Common Vision asks, 'what is the appropriate relation between the various levels of life of a fully united Church and what specific ministries of leadership are needed to serve and foster those relations?' (par. 32). Churches generally organise themselves on the basis of regional and local territorial units. Catholics, Orthodox and Anglicans have dioceses (each led by a bishop). In the Protestant tradition, Lutheran churches have dioceses or synods and, within these, districts or circuits. Regional units are further composed of local units. Roman Catholic, Orthodox and Anglican dioceses are divided into parishes. Lutheran and Methodists have congregations and, sometimes, parishes, in which the church universal is present and where members gather, for example, for proclamation of the gospel and administration of the sacraments.30 In the Reformed, Presbyterian, Congregational and Baptist models, regions and districts are typically composed of circuits, congregations and local churches.

In turn, each local unit has its own assembly for governance. A Methodist Circuit Meeting is typical: composed of the circuit superintendent, ministers and elected representatives for each local church, it is 'the principal meeting responsible for the affairs of a Circuit' and 'circuit policy'. It exercises a 'combination of spiritual leadership and administrative efficiency' and is the focal point of 'the working fellowship of the churches in the Circuit, overseeing their pastoral, teaching and evangelistic work'. In turn, the Church Council is 'the principal meeting responsible for the affairs of a Local Church' or 'Society'; composed of ministers and lay representatives elected by the annual General Church Meeting, it has 'authority and oversight over the whole area of the ministry of the church'.31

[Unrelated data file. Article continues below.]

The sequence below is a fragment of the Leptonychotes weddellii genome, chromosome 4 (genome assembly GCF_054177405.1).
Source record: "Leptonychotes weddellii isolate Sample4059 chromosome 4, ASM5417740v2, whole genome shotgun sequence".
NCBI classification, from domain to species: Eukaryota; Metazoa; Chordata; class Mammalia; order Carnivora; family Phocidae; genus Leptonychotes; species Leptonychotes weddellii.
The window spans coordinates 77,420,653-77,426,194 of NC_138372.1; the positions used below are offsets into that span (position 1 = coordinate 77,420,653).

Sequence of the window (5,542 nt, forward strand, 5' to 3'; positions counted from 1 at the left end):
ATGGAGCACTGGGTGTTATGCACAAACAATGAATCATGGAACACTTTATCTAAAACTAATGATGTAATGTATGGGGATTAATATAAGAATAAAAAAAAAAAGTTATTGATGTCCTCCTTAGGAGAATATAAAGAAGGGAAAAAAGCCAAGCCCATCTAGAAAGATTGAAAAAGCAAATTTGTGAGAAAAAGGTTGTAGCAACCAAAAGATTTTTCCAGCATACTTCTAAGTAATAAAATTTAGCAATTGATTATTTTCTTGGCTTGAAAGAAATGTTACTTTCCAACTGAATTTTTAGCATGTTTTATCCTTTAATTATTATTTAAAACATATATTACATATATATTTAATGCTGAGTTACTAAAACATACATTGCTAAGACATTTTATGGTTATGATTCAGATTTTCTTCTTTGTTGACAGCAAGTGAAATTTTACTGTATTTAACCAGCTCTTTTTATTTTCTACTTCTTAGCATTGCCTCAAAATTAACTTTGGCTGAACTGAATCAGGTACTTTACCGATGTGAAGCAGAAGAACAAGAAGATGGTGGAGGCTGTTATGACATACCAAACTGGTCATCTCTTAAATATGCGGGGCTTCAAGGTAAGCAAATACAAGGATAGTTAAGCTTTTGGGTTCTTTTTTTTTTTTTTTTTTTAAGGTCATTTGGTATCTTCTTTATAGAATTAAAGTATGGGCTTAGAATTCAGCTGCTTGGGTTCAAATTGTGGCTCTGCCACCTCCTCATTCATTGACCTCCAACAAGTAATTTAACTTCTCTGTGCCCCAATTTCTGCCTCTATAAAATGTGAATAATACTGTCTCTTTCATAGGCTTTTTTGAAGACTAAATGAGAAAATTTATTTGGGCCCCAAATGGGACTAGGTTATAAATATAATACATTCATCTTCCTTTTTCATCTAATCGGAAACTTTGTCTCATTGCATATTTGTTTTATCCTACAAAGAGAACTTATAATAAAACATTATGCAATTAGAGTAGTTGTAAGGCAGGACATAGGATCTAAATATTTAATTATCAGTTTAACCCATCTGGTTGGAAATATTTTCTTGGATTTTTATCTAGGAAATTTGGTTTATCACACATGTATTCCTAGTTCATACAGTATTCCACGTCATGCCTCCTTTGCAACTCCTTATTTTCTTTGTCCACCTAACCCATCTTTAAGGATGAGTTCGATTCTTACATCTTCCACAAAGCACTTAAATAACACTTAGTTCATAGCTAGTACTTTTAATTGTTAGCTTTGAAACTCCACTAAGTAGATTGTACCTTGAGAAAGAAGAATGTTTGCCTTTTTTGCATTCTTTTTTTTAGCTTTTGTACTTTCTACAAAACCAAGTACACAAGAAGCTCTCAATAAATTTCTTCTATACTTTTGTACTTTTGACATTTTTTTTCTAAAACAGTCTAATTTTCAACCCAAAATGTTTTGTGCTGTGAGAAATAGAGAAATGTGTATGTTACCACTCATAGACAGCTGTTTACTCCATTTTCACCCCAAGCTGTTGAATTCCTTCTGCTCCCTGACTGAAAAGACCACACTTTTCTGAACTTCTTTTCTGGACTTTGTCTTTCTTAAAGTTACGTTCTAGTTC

The relationship between local churches and regional and national institutions

Among Christian traditions, the local church may be subject to the control or direction of regional and national institutions but nevertheless enjoy autonomy within its own sphere. For example, Catholic, Orthodox and Anglican parishes are subject to the norms and directions of diocesan institutions as well as institutions at national level.32 Similarly, Lutheran assemblies at national or regional level may exercise control over the local church and its assemblies, but each local church enjoys such autonomy as is prescribed by the general law of the church. In Presbyterianism, a (national) General Assembly may 'enact, alter or abrogate a law of the Church', and at regional level the Presbytery is 'responsible for corporate oversight of the congregations and causes assigned to it by the General Assembly'.33

International governance and primacy

Common Vision recognises that when the Church comes together to take counsel and make important decisions, there is need for someone to summon and preside over the gathering for good order and to facilitate the process of promoting, discerning and articulating consensus.

The concept of primacy dates from the early church and Common Vision records that, '[i]t is the duty of the ones who preside to respect the integrity of local churches, to give voice to the voiceless and to uphold unity in diversity' and that it needs 'to be exercised in communal and collegial ways' (World Council of Churches 2013:pars. 54-57).

Christian traditions provide for international oversight and leadership, with varying degrees of authority attached, in juridical norms applicable to global ecclesial communities that either constitute or are constituted by an institutional church. In the Roman Catholic church, with the pontiff, the College of Bishops exercises power over the universal church and its decrees, if confirmed by the pope, are to be observed by all the faithful.34 However, at international level the institutions of the Anglican Communion (e.g. Lambeth Conference), Lutheran World Federation (Assembly, Council and Secretariat), World Methodist Council, World Communion of Reformed Churches (General Council), and Baptist World Alliance (Congress) exercise no coercive jurisdiction over their autonomous member churches.

 

Church discipline and conflict resolution